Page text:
Add cannabis butter and regular butter to the same saucepan and melt. Pour melted butter over popcorn, season liberally with furikake, and mix with your hands to evenly distribute.
Store leftovers in a labeled, airtight jar.
Spicy Hemp Furikake
This Japanese staple can be sprinkled on popcorn, rice, eggs, or fish.
Makes roughly 1⁄2 cup
2 tablespoons poppy seeds
2 tablespoons hemp seeds
2 tablespoons Aleppo pepper flakes
1 tablespoon dried orange peel
2 tablespoons sesame seeds
1⁄2 teaspoon dried lavender
1 sheet toasted nori or a handful of toasted cannabis leaf chips
1 tablespoon sea salt
2 teaspoons sugar
Make furikake in batches by combining hemp seeds, pepper flakes, orange peel, sesame seeds, poppy seeds, and lavender in an electric spice grinder, pulsing until almost a powder but leaving some of the spices intact so that the mixture has texture.
With your fingers or kitchen shears, finely crumble or snip nori (or cannabis chips, if using) into a bowl. Add ground spices, sugar, and salt. Stir to combine. Store in a labeled, airtight container for up to 1 year.
Winter Squash Roasted in Cannabis Oil with Pomegranate Seed and Dried Cherry Stuffing
When Donna Shields needs an ideal vessel for a stuffed, roasted side dish or vegetarian main dish, she turns to winter squash. High in vitamins C and K, beta-carotene, and other antioxidants, winter squash has anti-inflammatory properties and is great for fighting off colds and flu. For this dish, Donna bathes acorn and Hubbard squashes (any striped round or oblong winter squash would do) with cannabis-infused coconut oil, fills them with sweet, savory stuffing made using creamy coconut milk, and roasts them. This recipe calls for only two table- spoons of infused coconut oil, but Donna warns that the coconut milk gives the dish a pretty high fat content and makes it more potent. THC, a fat-soluble molecule, binds to fat, exacerbating its psychoactive effects. “Fat does potentiate the cannabis’s effect,” Donna says. “A recipe with more high-fat ingredients will be more kickass.”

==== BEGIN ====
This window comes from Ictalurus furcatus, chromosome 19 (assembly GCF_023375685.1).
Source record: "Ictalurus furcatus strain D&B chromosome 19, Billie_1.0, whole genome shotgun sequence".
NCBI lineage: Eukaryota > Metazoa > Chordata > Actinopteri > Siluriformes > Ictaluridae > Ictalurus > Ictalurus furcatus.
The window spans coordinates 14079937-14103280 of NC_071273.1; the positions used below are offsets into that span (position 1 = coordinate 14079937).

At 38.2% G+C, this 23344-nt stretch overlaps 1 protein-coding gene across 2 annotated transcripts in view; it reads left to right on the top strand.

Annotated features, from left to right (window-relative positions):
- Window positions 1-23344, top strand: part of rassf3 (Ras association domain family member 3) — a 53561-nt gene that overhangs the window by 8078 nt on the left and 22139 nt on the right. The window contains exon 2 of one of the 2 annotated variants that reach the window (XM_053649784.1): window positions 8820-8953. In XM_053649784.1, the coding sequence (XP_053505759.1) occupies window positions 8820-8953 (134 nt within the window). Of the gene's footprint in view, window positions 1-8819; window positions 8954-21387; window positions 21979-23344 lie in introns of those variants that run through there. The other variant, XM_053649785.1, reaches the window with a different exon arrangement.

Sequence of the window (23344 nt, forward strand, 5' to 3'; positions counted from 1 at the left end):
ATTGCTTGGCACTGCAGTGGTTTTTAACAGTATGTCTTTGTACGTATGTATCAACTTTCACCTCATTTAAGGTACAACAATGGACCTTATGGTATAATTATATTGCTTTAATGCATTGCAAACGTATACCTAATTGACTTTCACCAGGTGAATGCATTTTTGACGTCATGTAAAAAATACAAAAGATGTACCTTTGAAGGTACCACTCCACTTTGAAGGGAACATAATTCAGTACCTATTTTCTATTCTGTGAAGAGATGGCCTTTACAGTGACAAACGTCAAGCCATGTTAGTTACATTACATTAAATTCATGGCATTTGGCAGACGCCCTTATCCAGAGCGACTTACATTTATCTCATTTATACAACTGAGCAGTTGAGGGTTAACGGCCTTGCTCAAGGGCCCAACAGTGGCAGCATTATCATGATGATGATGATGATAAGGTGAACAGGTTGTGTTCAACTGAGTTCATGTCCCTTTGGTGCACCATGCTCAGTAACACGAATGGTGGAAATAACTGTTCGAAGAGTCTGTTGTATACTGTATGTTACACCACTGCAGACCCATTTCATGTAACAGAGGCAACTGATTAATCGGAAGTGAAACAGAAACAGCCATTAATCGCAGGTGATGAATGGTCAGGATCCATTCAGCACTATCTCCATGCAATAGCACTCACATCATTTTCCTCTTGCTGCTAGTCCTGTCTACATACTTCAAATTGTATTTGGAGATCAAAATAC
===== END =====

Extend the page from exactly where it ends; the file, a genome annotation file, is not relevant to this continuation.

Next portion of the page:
With Cannabis-Infused Coconut or Olive Oil (page 101): 14 milligrams
With 20-Minute Cannabis Olive Oil (page 103): 9 milligrams With Beginner’s Oil (page 100): 1 milligram
1 2–3 pound winter squash
2 tablespoons cannabis-infused coconut oil
1 cup fresh whole-grain breadcrumbs
1⁄2 cup cilantro
1⁄4 cup sunflower seeds, unsalted
1⁄4 cup dried tart cherries
1⁄4 cup coconut milk (preferably canned)
1 teaspoon garam masala
1⁄2 teaspoon salt
fresh ground pepper
Preheat oven to 375°F.
Prick squash several times with fork and microwave on high 3–5 minutes until slightly soft to the touch. If you don’t have a microwave, pierce squash with a fork and bake for 20 minutes in a 350°F oven until just soft enough to easily cut open.
Cool, cut in half, and discard seeds. Drizzle coconut oil onto both cut sides.
In a bowl, combine breadcrumbs, cilantro, sun- flower seeds, dried cherries, coconut milk, garam masala, and salt.
Stuff both squash cavities and sprinkle with pepper.
Bake for about an hour or until squash is fork tender. If needed, cover with foil during roasting to prevent too much browning.
To serve, top with a dollop of sour cream and pomegranate seeds.